Raid battles are PoGo’s version of party quests. These battles take place in gyms and in most cases, trainers have to form groups of up to 20 trainers to take them down.
Trainers who successfully defeat these raid bosses get a chance to catch them after the battle.
Raid bosses are classified into 5 tiers, with varying levels of difficulty.
Raid bosses from the easier tiers can be solo-ed by a single trainer, but others would require multiple trainers to defeat them.
Developers of the game also made it a point to rotate the raid bosses from time to time, so trainers don’t get jaded as quickly.
6. Team effort required
In most cases, the most highly sought-after Pokémon are Legendary Pokémon and they belong to the highest tier of raid bosses.
These legendary Pokémon require a minimum group of 7 to take down. This demands a certain level of coordination among trainers.
The new gym system implemented by Niantic allow trainers from the same team to each ‘park’ one of their Pokémon in the gyms.
Trainers can earn Pokécoins – the virtual currency in PoGo – this way.
If a gym is occupied by another team, trainers can snatch control from the opposing team by battling them
Needless to say, taking control of gyms this way requires trainers to work together, which helps to foster friendships.
Just a few months ago, when I had more time on my hands, me and other friends would head out on a nightly basis just to bring gyms down around our estate.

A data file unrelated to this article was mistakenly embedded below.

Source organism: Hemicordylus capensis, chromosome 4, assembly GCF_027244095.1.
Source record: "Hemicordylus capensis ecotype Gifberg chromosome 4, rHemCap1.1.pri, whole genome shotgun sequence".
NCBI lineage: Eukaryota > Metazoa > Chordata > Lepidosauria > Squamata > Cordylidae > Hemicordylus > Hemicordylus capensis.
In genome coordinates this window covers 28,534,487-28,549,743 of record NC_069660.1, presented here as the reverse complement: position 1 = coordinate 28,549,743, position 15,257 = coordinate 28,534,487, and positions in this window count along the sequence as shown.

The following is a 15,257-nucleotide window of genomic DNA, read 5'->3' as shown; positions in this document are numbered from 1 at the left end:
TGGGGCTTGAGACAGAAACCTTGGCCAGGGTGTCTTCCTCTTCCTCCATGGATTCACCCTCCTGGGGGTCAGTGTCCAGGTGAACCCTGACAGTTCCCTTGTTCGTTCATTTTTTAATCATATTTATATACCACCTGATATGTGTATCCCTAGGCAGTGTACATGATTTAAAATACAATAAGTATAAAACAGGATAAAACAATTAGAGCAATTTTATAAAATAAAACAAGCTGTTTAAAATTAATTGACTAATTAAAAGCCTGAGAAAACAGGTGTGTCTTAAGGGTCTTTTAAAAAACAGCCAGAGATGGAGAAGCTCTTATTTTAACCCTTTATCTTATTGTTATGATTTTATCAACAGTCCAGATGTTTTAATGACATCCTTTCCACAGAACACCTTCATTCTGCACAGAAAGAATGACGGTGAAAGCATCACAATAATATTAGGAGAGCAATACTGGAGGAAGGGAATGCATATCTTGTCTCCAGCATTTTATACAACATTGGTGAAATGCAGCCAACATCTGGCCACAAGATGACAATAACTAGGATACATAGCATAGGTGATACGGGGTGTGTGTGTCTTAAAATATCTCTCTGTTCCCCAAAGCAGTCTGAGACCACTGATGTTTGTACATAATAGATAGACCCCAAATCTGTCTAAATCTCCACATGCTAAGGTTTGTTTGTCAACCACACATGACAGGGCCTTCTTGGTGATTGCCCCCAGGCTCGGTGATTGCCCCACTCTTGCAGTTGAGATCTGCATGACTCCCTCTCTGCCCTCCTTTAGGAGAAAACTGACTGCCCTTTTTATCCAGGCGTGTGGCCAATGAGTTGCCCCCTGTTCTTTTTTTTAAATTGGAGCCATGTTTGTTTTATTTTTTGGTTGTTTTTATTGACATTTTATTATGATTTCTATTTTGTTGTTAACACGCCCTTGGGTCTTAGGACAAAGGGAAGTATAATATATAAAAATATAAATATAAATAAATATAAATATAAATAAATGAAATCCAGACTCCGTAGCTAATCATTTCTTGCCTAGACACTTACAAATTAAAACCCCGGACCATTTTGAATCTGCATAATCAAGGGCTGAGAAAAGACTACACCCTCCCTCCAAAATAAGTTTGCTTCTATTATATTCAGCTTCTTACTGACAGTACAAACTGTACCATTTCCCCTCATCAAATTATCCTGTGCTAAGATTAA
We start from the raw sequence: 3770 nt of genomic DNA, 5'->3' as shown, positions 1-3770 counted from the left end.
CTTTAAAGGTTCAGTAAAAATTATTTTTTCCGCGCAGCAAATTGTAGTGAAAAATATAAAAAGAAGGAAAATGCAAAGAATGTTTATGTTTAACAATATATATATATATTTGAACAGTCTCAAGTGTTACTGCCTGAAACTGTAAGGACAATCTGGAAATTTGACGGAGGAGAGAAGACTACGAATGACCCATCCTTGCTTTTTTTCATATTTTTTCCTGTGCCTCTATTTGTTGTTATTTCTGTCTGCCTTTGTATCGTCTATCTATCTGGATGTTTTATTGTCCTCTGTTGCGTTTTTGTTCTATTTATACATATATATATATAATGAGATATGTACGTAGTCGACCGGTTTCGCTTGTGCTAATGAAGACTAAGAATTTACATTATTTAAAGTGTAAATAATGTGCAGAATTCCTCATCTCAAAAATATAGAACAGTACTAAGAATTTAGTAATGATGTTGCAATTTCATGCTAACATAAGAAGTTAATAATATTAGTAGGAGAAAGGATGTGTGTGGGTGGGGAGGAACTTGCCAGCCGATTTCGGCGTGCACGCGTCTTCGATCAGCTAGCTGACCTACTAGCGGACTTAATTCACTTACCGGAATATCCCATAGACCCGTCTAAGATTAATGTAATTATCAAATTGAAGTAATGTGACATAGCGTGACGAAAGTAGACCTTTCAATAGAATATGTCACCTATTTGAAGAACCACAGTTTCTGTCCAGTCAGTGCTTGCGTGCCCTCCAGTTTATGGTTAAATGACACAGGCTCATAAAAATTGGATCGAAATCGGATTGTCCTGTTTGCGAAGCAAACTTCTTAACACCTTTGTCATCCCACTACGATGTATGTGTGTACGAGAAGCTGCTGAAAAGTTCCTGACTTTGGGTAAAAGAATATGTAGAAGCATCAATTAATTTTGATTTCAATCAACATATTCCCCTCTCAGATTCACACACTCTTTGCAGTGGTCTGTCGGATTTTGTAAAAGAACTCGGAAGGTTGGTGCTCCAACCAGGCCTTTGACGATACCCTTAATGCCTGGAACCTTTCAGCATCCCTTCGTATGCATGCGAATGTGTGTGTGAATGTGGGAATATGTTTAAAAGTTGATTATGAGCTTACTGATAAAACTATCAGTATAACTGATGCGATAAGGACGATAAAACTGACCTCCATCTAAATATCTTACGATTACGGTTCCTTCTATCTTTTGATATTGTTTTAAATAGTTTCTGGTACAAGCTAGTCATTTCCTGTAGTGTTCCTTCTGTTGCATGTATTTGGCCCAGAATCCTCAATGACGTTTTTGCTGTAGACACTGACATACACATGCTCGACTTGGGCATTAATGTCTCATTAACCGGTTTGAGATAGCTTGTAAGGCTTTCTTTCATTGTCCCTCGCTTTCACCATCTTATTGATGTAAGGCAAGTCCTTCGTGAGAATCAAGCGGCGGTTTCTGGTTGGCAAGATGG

This wouldn’t make sense from a practical point of view, since the patrol costs involved is way higher than the Pokécoins that we would have earned. But spending time fighting alongside my comrades simply makes everything worth it.
7. Part of something greater
Community Day is a relatively new event that was recently introduced this Jan.
A featured Pokémon is chosen by the game developers every month and for a 3-hour window, trainers get to catch a shiny variant of the featured Pokémon.
This might sound boring for some of you, but wait till you see the crowds at some of these popular PoGo spots!
Playing a game among a massive crowd, is something you’ll need to experience for yourself.
To me, the phenomenon is still something that no other game can recreate.
8. Impossible to catch ‘em all after 730 days
Unless you’re a spoofer that uses 3rd party software to ‘fly’ around the world, you’ll be hard-pressed to catch ’em all.
From the very start, the game developers introduced Pokémon that are exclusive to certain parts of the world — and they were just getting started.
Check out this map that shows the respective regions where exclusive Pokémon may be found in.
Fortunately, getting our hands on these regional Pokémon have gotten easier over time.
With trading introduced in recent months, trainers may trade to obtain their desired Pokémon — which helps to make once unobtainable Pokémon obtainable
It’s okay to disagree
I’ve had many of my friends ask if I feel embarrassed playing a game that so many have abandoned.
To them, I have this to say,
There’s no shame in pursuing what you enjoy. But if you give up what you love just to fit in, that’s truly sad.
Pokémon Go is something that I enjoy playing, and play it I shall, for that is the only way I can be true to myself.
Featured image from THE EVERYDAY PEOPLE.